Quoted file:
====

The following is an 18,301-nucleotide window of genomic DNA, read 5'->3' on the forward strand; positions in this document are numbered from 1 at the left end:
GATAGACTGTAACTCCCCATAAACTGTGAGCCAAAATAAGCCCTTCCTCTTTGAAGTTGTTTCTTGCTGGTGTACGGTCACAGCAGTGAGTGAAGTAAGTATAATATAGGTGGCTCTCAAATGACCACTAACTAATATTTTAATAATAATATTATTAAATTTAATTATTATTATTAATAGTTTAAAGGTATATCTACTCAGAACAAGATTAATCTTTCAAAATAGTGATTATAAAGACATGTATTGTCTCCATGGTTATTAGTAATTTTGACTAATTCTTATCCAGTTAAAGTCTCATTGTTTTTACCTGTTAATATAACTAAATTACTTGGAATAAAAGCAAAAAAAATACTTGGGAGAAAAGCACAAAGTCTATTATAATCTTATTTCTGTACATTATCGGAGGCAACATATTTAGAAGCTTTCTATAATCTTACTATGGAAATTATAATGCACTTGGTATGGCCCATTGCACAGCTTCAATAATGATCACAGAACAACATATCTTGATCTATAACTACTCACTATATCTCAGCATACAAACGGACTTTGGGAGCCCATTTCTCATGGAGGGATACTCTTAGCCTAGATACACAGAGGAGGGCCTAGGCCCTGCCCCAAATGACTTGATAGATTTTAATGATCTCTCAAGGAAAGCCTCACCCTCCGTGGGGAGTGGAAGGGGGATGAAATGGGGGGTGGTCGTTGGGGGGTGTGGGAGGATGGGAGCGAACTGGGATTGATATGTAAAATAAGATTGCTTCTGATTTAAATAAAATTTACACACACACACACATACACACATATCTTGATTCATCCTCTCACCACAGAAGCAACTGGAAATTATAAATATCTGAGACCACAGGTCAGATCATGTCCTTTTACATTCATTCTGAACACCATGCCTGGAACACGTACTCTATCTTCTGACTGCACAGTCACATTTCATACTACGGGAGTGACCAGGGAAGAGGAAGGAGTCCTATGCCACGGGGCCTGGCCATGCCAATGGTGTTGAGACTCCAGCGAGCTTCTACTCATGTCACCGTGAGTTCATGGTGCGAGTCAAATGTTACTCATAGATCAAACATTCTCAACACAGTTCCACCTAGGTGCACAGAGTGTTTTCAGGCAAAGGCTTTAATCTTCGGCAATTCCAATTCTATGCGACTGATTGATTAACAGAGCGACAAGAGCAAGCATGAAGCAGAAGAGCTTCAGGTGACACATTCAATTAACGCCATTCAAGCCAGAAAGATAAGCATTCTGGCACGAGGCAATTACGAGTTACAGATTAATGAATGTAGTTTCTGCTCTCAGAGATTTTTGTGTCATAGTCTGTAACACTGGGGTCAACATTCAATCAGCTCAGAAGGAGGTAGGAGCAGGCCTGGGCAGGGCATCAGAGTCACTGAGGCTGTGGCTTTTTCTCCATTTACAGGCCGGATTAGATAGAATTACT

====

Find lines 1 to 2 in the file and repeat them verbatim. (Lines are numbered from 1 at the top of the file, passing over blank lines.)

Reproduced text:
The following is an 18,301-nucleotide window of genomic DNA, read 5'->3' on the forward strand; positions in this document are numbered from 1 at the left end:
GATAGACTGTAACTCCCCATAAACTGTGAGCCAAAATAAGCCCTTCCTCTTTGAAGTTGTTTCTTGCTGGTGTACGGTCACAGCAGTGAGTGAAGTAAGTATAATATAGGTGGCTCTCAAATGACCACTAACTAATATTTTAATAATAATATTATTAAATTTAATTATTATTATTAATAGTTTAAAGGTATATCTACTCAGAACAAGATTAATCTTTCAAAATAGTGATTATAAAGACATGTATTGTCTCCATGGTTATTAGTAATTTTGACTAATTCTTATCCAGTTAAAGTCTCATTGTTTTTACCTGTTAATATAACTAAATTACTTGGAATAAAAGCAAAAAAAATACTTGGGAGAAAAGCACAAAGTCTATTATAATCTTATTTCTGTACATTATCGGAGGCAACATATTTAGAAGCTTTCTATAATCTTACTATGGAAATTATAATGCACTTGGTATGGCCCATTGCACAGCTTCAATAATGATCACAGAACAACATATCTTGATCTATAACTACTCACTATATCTCAGCATACAAACGGACTTTGGGAGCCCATTTCTCATGGAGGGATACTCTTAGCCTAGATACACAGAGGAGGGCCTAGGCCCTGCCCCAAATGACTTGATAGATTTTAATGATCTCTCAAGGAAAGCCTCACCCTCCGTGGGGAGTGGAAGGGGGATGAAATGGGGGGTGGTCGTTGGGGGGTGTGGGAGGATGGGAGCGAACTGGGATTGATATGTAAAATAAGATTGCTTCTGATTTAAATAAAATTTACACACACACACACATACACACATATCTTGATTCATCCTCTCACCACAGAAGCAACTGGAAATTATAAATATCTGAGACCACAGGTCAGATCATGTCCTTTTACATTCATTCTGAACACCATGCCTGGAACACGTACTCTATCTTCTGACTGCACAGTCACATTTCATACTACGGGAGTGACCAGGGAAGAGGAAGGAGTCCTATGCCACGGGGCCTGGCCATGCCAATGGTGTTGAGACTCCAGCGAGCTTCTACTCATGTCACCGTGAGTTCATGGTGCGAGTCAAATGTTACTCATAGATCAAACATTCTCAACACAGTTCCACCTAGGTGCACAGAGTGTTTTCAGGCAAAGGCTTTAATCTTCGGCAATTCCAATTCTATGCGACTGATTGATTAACAGAGCGACAAGAGCAAGCATGAAGCAGAAGAGCTTCAGGTGACACATTCAATTAACGCCATTCAAGCCAGAAAGATAAGCATTCTGGCACGAGGCAATTACGAGTTACAGATTAATGAATGTAGTTTCTGCTCTCAGAGATTTTTGTGTCATAGTCTGTAACACTGGGGTCAACATTCAATCAGCTCAGAAGGAGGTAGGAGCAGGCCTGGGCAGGGCATCAGAGTCACTGAGGCTGTGGCTTTTTCTCCATTTACAGGCCGGATTAGATAGAATTACT